“And now for something completely different”: a soccer-based clinical trial

As some older readers may remember, the phrase “And now for something completely different” was a recurring introduction to the next form of surreal madness on “Monty Python’s Flying Circus” (although its origins precede Monty Python). A new clinical trial related to quality of life among prostate cancer patients may not quite reach the levels of surreality achieved on Monty Python, but one certainly couldn’t dispute the fact the the concept really is “completely different”!

A Danish research group (Bjerre et al.) have recently published plans for a randomized, controlled, parallel group, multi-center superiority trial (The FC Prostate Community Trial) in which half the patients will be recruited to play organized soccer twice a week and the other half will be a control group.

We know that regular exercise can often he highly beneficial  for men with prostate cancer and that it has been associated with both disease specific quality of life and a reduction in treatment-related toxicity. Some studies with long-term follow-up have even suggested that regular physical activity is associated with improved survival in prostate cancer patients.The problem for many men, however, can be the motivation to exercise “for its own sake” so to speak. By comparison, participation in some form of organized sport is a more social activity and therefore may be more motivating and easier for men (even older men) to enjoy or a regular basis. So … Bjerre et al. set out to study whether community-based football could be beneficial for men diagnosed with prostate cancer with the same degree of rigor as one might apply to the clinical trial of a new drug.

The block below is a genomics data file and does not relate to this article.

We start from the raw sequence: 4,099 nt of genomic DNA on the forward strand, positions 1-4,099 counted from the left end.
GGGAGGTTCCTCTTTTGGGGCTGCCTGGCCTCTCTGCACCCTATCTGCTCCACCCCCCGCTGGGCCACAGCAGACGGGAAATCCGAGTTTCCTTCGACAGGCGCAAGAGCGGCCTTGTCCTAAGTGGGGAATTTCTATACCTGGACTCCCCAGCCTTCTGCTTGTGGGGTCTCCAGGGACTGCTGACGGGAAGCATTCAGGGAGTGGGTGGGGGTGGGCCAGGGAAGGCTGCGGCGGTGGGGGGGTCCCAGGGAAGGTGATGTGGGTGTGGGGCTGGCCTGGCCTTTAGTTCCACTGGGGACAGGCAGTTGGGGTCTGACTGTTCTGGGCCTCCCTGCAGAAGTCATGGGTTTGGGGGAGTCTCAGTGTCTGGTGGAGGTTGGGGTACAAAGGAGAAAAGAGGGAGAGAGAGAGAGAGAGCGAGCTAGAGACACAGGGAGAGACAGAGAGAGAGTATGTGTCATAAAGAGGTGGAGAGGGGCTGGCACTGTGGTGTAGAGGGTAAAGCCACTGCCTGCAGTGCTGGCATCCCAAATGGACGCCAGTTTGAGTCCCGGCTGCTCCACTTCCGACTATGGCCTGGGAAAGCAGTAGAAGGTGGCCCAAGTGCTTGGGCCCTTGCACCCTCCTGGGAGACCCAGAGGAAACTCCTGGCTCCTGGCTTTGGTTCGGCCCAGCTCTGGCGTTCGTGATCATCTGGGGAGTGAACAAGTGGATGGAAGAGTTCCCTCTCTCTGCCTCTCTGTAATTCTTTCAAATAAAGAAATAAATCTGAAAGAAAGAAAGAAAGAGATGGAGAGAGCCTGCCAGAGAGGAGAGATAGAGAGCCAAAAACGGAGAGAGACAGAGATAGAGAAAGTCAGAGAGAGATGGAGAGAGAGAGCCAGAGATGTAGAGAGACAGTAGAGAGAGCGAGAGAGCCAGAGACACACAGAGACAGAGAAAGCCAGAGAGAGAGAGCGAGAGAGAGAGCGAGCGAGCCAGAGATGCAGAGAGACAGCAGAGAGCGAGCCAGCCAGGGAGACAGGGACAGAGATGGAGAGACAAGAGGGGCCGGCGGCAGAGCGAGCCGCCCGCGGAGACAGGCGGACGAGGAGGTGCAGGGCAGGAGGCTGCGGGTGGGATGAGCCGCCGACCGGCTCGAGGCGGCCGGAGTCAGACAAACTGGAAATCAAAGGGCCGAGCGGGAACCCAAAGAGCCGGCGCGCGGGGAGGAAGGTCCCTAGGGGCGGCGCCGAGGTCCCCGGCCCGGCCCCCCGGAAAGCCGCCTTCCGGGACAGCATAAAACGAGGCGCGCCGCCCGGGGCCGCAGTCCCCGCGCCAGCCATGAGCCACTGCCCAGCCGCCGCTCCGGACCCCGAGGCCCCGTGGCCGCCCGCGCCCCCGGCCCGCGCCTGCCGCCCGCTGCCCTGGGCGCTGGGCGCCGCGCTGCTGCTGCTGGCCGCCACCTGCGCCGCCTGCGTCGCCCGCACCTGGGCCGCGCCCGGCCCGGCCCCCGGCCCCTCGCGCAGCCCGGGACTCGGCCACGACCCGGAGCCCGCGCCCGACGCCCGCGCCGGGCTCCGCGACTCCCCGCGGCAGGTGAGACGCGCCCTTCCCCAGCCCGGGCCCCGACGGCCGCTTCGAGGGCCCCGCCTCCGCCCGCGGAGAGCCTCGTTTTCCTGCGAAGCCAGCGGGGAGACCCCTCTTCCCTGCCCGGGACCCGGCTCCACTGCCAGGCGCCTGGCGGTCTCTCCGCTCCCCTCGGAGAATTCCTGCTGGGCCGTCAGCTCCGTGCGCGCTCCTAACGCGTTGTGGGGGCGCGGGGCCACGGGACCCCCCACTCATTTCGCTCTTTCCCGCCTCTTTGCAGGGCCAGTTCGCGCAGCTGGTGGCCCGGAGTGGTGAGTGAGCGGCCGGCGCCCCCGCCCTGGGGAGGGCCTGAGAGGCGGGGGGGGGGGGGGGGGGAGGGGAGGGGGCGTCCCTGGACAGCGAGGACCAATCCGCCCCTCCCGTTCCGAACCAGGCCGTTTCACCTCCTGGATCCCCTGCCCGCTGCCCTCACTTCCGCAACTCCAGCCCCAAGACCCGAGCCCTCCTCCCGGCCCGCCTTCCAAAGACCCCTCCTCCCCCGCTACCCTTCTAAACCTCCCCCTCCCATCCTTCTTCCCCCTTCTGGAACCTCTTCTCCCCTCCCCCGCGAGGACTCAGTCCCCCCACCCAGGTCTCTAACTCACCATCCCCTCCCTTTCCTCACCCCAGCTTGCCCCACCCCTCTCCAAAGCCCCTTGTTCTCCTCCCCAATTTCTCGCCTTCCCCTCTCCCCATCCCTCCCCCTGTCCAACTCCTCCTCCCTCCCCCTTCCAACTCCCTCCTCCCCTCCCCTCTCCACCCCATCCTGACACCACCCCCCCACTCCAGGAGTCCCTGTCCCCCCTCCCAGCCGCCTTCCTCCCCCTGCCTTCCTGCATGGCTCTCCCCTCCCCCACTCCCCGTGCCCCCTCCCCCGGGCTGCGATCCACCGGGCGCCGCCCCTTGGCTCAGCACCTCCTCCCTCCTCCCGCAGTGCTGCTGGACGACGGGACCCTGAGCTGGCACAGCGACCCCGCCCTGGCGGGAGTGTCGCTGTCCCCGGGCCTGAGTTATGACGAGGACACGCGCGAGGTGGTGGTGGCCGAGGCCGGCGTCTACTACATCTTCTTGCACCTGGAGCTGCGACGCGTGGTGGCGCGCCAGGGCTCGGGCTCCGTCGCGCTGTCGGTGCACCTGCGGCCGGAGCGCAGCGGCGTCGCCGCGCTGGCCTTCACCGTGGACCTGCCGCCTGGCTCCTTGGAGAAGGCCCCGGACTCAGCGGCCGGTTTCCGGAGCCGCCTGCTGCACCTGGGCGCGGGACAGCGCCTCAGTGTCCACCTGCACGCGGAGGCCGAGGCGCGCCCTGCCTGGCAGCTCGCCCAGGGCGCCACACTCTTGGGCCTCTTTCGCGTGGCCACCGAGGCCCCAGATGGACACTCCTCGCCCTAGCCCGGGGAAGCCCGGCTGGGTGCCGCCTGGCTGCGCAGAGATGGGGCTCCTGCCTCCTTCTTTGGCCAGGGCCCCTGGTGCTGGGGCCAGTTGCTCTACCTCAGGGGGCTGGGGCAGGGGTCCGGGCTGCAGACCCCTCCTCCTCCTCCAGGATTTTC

Two hundred prostate cancer patients are to be recruited and randomized (1:1) to either community-based football for 1 hour, twice weekly or to a control group. The intervention period last for 6 months. The primary outcome will be quality of life assessed after 12 weeks based on the change from baseline in the Functional Assessment of Cancer Therapy-Prostate (FACT-P) questionnaire. Secondary outcomes are change from baseline to 6 months in quality of life, lean body mass, fat mass, whole body and regional bone markers, as well as physical activity and functional capacity at 12 weeks and 6 months. Safety outcome variables will be falls resulting in seeking medical assessment and fractures during the 6-month period.

Soccer is an extremely popular sport in Europe (Denmark included). Soccer facilities are relatively easily accessible and so it is not that difficult to coordinate soccer games as supervised community-based team activities for promoting long-term physical activity in men diagnosed with prostate cancer. What is different is that the average ages of the players will be a lot higher than those one might normally see in amateur soccer games in parks on any average evening or weekend across Europe.

This idea may not actually be as crazy as one might initially think. An hour playing soccer can provide a high level of exercise, and if one wants to be able to play soccer reasonably well one needs to get oneself (and keep oneself) reasonably fit to do it … even if one isn’t going to pretend to be playing at the level of Réal Madrid or Manchester United! Furthermore, this is going to place men in close company with others who have prostate cancer, which wil help them to “share war stories” and the differing ways that one can manage some of the complications and problems of living with prostate cancer (as opposed to avoiding the realities).

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